Falcons are developing Hageman at a slow pace

Falcons rookie defensive end Ra'Shede Hageman (background) forces Buccaneers quarterback Josh McCown to scramble under pressure in the Falcons' 56-14 win over Tampa Bay at the Georgia Dome in Atlanta.
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Falcons rookie defensive end Ra'Shede Hageman (background) forces Buccaneers quarterback Josh McCown to scramble under pressure in the Falcons' 56-14 win over Tampa Bay at the Georgia Dome in Atlanta.

Credit: Kevin C. Cox

Credit: Kevin C. Cox

Ra’Shede Hageman, the Falcons’ second-round draft pick this year, is set to make his return to the Twin Cities on Sunday.

He’s scheduled to serve as a reserve lineman for the Falcons, who face the Minnesota Vikings at 4:25 p.m. at TCF Bank Stadium.

The Falcons had high hopes for Hageman, 24, when he was selected with the 37th pick in the draft.

He had a bumpy start to his pro career, one that was witnessed by the nation on HBO’s Hard Knocks. Some of the scenes with defensive line coach Bryan Cox imploring him to give a consistent effort and to get in condition were classic.

Hageman was part of the Falcons’ plan to get bigger and stronger in the trenches. While first-round pick Jake Matthews has stepped into the starting lineup at left tackle, Hageman is being developed at a slower pace.

“He’s getting better,” Falcons defensive coordinator Mike Nolan said. “He’s really learning how to play (defensive) line.”

Hageman showed flashes at times during the exhibition season, but couldn’t sustain his play at a high level.

“The college experience helped him, but … he was more man that a lot of the guys he played against,” Nolan said. “So he got away with things at the college level. In the NFL there are not a lot of things to get away with.”

At 6-foot-6, 318 pounds, Hageman is massive. He had his way with smaller linemen in the Big Ten while starring at Minnesota.

“He is still an extremely strong and powerful young man, but he’s got a lot things to learn as far as the NFL goes because there are a lot of guys that are as big and as strong as he is,” Nolan said. “He’s getting better all of the time.”

The Falcons were able to get Hageman some on-the-job training against Tampa Bay.

Hageman played 37 percent of the snaps (22 of 60) in the 56-14 rout of the Bucs. It was his most action of the season.

He played 20 percent (15 of 75) against New Orleans and 15 percent (11 of 71) against Cincinnati. Overall, he’s played 48 snaps and has one hurry and two tackles.

The Falcons still have high hopes for Hageman, who essentially is the sixth interior defensive linemen behind Tyson Jackson, Paul Soliai, Corey Peters, Malliciah Goodman and Jonathan Babineaux.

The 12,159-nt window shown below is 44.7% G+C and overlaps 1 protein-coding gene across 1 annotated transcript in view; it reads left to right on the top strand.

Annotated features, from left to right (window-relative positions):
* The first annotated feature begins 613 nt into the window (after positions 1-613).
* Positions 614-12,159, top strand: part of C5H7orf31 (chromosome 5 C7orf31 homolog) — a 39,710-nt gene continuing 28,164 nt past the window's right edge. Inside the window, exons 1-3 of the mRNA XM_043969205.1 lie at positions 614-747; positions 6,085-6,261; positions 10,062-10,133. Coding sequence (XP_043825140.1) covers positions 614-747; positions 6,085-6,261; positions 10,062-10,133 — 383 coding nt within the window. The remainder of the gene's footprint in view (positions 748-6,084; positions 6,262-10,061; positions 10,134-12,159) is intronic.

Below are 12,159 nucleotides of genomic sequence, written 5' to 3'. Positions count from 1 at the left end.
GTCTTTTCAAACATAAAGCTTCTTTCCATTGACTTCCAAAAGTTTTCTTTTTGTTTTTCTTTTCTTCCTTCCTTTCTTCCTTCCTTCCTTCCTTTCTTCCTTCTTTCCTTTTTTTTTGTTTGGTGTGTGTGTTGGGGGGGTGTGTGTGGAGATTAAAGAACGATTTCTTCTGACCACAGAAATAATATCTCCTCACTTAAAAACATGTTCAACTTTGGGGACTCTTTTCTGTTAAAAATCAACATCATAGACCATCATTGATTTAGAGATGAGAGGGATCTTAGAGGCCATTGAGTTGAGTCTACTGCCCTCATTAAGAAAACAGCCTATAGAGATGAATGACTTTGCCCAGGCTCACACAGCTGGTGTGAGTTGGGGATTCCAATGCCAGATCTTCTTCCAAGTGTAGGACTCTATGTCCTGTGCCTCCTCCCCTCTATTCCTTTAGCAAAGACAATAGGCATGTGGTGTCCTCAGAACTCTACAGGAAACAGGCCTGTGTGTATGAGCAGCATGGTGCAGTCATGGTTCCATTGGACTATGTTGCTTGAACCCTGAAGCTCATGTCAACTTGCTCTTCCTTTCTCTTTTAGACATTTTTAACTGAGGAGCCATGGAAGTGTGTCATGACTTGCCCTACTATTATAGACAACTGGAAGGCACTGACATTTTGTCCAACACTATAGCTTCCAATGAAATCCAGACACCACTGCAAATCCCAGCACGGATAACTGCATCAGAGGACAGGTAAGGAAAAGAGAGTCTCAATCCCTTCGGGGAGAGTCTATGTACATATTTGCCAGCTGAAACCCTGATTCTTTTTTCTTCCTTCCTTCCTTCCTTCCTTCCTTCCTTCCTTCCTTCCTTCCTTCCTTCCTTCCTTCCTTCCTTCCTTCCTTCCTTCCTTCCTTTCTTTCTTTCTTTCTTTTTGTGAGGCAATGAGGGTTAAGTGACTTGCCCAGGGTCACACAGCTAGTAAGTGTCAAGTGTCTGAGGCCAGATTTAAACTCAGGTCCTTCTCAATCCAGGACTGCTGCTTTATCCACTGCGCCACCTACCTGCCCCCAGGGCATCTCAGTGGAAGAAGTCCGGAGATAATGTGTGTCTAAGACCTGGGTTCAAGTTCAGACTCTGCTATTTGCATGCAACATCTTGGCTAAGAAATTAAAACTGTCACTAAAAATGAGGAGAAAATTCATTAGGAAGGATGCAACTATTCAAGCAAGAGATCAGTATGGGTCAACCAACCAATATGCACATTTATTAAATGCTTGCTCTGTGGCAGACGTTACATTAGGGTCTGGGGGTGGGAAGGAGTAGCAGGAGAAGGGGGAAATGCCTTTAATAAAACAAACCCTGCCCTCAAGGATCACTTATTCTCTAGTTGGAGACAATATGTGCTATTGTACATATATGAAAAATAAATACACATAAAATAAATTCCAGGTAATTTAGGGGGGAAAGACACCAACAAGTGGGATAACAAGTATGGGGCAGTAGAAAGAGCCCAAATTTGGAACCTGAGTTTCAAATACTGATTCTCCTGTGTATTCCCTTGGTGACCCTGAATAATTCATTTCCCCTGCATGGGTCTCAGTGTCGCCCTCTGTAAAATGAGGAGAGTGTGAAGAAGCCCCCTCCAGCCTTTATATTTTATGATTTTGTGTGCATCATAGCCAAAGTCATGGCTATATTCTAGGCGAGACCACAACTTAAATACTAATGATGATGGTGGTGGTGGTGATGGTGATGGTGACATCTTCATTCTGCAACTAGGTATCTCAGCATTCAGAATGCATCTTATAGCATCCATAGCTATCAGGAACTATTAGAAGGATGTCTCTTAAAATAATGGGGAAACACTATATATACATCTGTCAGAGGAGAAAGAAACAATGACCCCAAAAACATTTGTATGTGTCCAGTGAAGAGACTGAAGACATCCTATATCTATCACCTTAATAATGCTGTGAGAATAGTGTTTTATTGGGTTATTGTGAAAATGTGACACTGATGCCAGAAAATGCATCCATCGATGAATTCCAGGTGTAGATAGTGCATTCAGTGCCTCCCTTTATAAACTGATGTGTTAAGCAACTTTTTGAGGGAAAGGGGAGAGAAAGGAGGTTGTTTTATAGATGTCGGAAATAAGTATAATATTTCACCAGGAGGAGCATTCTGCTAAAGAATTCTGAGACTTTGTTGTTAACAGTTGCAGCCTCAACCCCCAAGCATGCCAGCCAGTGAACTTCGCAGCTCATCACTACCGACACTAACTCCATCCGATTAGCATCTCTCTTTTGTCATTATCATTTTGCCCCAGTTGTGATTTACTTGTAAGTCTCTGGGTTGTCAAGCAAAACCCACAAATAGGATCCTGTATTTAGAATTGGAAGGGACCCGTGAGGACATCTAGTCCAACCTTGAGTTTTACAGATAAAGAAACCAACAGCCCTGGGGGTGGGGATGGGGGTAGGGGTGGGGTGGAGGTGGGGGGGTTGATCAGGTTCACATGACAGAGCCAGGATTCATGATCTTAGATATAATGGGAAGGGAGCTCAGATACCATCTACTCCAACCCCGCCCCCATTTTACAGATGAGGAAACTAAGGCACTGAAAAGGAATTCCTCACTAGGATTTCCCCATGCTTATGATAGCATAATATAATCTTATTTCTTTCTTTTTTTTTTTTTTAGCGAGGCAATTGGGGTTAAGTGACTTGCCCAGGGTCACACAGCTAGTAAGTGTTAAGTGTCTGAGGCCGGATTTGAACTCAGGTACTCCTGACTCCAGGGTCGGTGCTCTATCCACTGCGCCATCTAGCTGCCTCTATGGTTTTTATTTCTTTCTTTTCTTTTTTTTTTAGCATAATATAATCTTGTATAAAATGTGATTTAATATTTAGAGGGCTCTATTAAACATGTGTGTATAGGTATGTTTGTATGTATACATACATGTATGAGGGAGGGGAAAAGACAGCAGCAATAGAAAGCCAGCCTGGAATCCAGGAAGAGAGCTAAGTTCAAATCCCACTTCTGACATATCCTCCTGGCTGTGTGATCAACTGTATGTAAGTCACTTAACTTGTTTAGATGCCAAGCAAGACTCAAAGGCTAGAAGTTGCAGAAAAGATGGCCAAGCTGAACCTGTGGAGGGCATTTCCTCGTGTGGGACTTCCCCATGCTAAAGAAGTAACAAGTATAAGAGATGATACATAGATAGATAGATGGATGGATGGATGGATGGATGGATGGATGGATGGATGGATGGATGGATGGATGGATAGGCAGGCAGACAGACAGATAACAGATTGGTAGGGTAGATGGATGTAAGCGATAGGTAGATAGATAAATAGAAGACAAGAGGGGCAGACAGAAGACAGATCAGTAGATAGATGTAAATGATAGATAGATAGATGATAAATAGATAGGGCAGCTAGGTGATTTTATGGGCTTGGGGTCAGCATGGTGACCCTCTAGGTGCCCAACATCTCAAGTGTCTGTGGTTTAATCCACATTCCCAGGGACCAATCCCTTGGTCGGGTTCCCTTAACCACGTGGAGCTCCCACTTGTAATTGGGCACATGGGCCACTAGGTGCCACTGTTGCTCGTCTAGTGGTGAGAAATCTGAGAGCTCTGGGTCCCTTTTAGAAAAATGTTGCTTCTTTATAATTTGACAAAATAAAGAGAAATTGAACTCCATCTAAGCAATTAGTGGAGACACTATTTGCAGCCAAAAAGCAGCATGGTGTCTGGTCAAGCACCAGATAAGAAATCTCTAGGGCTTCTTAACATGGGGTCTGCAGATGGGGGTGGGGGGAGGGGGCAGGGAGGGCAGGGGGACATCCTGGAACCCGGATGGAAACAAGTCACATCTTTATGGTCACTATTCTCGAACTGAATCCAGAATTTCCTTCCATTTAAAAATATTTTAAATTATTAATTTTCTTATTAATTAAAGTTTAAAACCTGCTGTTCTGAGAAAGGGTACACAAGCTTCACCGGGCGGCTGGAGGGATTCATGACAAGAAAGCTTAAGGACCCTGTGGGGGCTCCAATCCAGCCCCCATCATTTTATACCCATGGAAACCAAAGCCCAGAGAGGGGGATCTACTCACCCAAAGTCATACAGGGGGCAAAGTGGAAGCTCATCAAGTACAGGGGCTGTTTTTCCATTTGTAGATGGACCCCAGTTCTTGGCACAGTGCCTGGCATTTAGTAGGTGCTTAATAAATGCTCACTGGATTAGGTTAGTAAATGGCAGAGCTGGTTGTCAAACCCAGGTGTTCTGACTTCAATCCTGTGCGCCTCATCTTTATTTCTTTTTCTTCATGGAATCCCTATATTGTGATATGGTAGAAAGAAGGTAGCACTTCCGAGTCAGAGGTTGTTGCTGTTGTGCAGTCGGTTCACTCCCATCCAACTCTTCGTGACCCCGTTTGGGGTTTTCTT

“We were fortunate the other day that he got several snaps,” Nolan said. “We’ll just keep going with it because there is a lot of to work with. He’s going to be fine.”

The Falcons believe they have surrounded Hageman with positive role models in veterans Jackson, Soliai and Babineaux. The hope is that they’ll make a positive impact on Hageman.

The veterans have worked with Hageman on his stance, proper alignment and how to study and prepare for games.

“They are very unselfish when it comes to telling young guys what to do,” Nolan said. “They are not protecting their own interests or own job as some guys do. … They are very forthright with all of their information. They are trying to help him. They do a good job, and they are also very patient with him.”

The coaches and players see the potential in Hageman that wowed Cox at the Senior Bowl. He was so impressed that it led him to encourage the team to draft Hageman despite some red flags.

“He’s a young guy that makes mistakes more than once, and some of the older guys get really intolerant of it,” Nolan said. “They have their moments, believe me. That’s part of the way it goes as far as getting on him. He ought to listen.”

Hageman is trying not to get too fired up about his homecoming.

“I’m going to try to approach it like any other game,” Hageman said.

But it won’t be just another game.

Hageman had a rough start in life, followed by restart after restart. Born to a single mother, Hageman and his brother, Xavier, were placed in foster care and frequently bounced around, eventually staying in 12 different homes around the Minneapolis-St. Paul area.

After seeing a video about the two brothers when they were up for adoption, attorneys Eric Hageman and Jill Coyle adopted the boys.

They put Ra’Shede in sports, and he used football and basketball as an outlet. This game will be played at the University of Minnesota, while the Vikings’ new stadium is being built. He remembers when TCF Bank Stadium opened.

“We played Air Force in the first game there,” Hageman said. “It’s a great environment and a great facility.”

While the start to his NFL career has been a little bumpy, Hageman has kept in contact with some of his former coaches and teammates at Minnesota.

“It will be good to see (Minnesota coach Jerry Kill) and some of my old teammates,” Hageman said. “I’ll just get to see my friends and family. That will be good for me personally. But I’m approaching it like a pro. This is a business trip.”

Hageman, who was adopted when he was 7, doesn’t remember much about his earlier childhood.

“I’m just excited to be in the position that I’m in now,” Hageman said. “I’m just looking forward to playing against Minnesota. That’s behind me.

“It’s just like when we played the Buccaneers, that’s behind me. I’m looking forward. That’s how I approach every day. Just like now, I’m looking forward to our next opponent. I’m just trying to compete and get better.”

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